python requests example get

Python Requests Example Get

If you're looking for a way to make HTTP requests in Python, the requests library is a great choice. It's intuitive, well-documented, and makes it easy to interact with APIs or scrape websites. In this post, we'll cover an example of using requests.get() to make a GET request and receive a response from a server.

Importing the Requests Library

Before we can use the requests library, we need to import it into our Python script:

import requests

Making a GET Request

Once we've imported requests, we can use the get() method to make a GET request to a specified URL:

response = requests.get("")

The response variable now contains the server's response to our request. We can access various properties of the response, such as the HTTP status code, headers, or content:

  • response.status_code: the HTTP status code returned by the server (e.g., 200 for OK, 404 for Not Found, etc.)
  • response.headers: a dictionary containing the HTTP headers returned by the server (e.g., {'Content-Type': 'text/html'})
  • response.content: the raw content returned by the server, in bytes
  • response.text: the content returned by the server, as a string (decoded using the HTTP headers)

We can print out the HTTP status code and the content of the response like this:


If the server returns a JSON response, we can use the response.json() method to decode it into a Python object (e.g., a dictionary or a list):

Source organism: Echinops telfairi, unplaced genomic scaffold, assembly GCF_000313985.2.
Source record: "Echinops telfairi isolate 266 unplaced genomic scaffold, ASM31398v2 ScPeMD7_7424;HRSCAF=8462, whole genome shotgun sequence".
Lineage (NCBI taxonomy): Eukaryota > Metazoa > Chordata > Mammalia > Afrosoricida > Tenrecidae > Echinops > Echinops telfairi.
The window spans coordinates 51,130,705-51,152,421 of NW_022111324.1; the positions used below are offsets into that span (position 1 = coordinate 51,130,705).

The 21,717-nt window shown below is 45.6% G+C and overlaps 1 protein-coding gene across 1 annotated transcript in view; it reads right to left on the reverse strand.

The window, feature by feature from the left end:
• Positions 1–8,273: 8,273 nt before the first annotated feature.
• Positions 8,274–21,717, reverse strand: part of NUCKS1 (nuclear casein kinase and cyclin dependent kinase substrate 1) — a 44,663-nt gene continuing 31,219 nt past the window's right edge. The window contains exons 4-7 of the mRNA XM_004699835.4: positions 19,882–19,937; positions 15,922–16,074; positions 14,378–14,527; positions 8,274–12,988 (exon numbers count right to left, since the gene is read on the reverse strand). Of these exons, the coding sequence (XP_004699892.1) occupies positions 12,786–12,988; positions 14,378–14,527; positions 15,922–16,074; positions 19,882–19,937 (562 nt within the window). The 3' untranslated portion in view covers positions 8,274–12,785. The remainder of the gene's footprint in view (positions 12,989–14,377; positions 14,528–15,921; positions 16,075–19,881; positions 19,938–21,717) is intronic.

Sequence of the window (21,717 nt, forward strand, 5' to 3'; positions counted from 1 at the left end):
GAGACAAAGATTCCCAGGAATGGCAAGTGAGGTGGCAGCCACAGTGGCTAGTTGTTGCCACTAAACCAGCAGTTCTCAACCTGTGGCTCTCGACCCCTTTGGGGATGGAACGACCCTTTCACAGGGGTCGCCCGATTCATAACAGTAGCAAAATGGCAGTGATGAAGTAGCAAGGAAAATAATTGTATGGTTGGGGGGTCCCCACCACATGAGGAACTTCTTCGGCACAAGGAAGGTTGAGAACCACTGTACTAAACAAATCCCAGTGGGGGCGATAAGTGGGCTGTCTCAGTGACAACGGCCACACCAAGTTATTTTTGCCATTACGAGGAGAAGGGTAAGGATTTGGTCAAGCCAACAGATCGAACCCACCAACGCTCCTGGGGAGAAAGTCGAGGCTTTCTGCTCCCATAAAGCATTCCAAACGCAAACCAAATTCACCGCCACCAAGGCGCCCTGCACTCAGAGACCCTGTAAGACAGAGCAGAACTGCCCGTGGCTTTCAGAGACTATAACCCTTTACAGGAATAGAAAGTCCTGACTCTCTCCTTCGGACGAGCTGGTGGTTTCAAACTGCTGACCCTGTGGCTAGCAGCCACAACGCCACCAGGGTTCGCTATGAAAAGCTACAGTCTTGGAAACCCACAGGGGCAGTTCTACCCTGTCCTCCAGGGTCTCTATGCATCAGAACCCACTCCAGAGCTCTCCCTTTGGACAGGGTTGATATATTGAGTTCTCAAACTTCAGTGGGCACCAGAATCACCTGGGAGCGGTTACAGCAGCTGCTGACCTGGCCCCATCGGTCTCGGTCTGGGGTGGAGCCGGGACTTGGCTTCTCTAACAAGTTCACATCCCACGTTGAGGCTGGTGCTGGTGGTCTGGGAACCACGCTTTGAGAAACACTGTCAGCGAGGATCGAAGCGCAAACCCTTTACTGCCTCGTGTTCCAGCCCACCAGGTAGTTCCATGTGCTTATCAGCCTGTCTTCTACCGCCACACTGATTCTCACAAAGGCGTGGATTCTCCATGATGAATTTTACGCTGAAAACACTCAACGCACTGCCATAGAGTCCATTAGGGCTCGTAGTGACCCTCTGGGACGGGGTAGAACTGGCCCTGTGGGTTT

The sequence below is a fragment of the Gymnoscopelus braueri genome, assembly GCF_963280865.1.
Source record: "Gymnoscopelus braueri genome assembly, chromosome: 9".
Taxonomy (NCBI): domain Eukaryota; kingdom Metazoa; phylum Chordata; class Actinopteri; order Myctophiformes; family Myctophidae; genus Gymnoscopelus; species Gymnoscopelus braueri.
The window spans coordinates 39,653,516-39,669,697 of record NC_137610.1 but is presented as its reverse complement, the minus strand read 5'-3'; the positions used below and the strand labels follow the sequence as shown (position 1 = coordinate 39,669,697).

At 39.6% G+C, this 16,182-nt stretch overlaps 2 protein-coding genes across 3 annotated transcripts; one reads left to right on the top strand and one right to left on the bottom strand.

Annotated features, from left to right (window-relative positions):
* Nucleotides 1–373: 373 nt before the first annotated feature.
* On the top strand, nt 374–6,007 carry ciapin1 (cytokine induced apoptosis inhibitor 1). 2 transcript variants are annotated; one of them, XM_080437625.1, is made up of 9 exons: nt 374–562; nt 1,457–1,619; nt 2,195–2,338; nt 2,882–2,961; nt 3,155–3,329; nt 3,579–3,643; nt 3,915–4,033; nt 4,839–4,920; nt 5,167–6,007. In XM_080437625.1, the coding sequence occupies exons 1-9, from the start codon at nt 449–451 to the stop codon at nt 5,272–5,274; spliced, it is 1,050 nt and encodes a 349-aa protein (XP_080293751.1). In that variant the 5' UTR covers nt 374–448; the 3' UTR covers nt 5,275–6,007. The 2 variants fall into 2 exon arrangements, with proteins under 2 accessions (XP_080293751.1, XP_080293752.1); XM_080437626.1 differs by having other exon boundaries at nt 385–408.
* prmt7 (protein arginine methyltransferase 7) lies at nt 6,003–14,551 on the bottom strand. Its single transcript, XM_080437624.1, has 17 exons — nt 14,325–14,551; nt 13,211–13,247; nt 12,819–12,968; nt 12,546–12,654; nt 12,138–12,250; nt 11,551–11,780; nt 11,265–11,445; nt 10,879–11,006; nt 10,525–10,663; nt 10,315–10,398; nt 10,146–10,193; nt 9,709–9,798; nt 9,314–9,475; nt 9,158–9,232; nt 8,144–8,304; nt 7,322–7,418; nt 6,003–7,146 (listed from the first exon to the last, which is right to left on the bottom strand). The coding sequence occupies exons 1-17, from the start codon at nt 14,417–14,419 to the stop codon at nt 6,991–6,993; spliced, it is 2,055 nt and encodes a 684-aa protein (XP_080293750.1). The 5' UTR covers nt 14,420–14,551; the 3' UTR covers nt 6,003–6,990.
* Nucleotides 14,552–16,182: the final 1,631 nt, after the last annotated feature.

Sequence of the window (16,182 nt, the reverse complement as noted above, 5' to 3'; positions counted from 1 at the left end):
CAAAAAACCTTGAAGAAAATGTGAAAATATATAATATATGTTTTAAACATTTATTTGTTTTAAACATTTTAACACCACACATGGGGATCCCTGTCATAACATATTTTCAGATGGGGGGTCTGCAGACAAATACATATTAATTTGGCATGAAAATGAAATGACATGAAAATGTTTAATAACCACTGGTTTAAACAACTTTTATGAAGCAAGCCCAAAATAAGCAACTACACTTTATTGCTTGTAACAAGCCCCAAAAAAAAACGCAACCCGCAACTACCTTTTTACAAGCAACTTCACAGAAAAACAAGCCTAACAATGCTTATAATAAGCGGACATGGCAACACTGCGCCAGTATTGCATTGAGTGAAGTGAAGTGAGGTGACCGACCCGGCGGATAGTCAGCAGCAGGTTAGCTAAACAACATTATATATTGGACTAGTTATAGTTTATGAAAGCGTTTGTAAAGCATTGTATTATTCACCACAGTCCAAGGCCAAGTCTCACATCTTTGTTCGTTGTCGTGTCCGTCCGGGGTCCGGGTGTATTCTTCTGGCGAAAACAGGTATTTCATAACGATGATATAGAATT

json_response = response.json()

Specifying Query Parameters

Sometimes we need to include query parameters in our GET requests, for example when accessing an API that expects certain parameters. We can include these parameters in the URL by appending them after a question mark (?), separated by ampersands (&). However, manually constructing the URL can be error-prone and hard to read. Instead, we can pass the parameters as a dictionary to the params parameter of the get() method:

params = {'q': 'python', 'page': 2}
response = requests.get("", params=params)

This will send a GET request to, with the query parameters included in the URL.

Handling Errors

If the server returns an error status code (e.g., 404 for Not Found), the requests.get() method will raise an exception of type requests.exceptions.HTTPError. To handle this error, we can use a try-except block:

    response = requests.get("")
    response.raise_for_status()  # raises an HTTPError if the status code is >= 400
except requests.exceptions.HTTPError as err:
    print(f"Error: {err}")

This will catch any HTTP errors and print out an error message.


The requests library is a powerful tool for making HTTP requests in Python. In this post, we covered an example of using requests.get() to make a GET request and receive a response from a server. We also looked at how to handle query parameters and errors. Hopefully, this will help you get started with the requests library and explore its many features!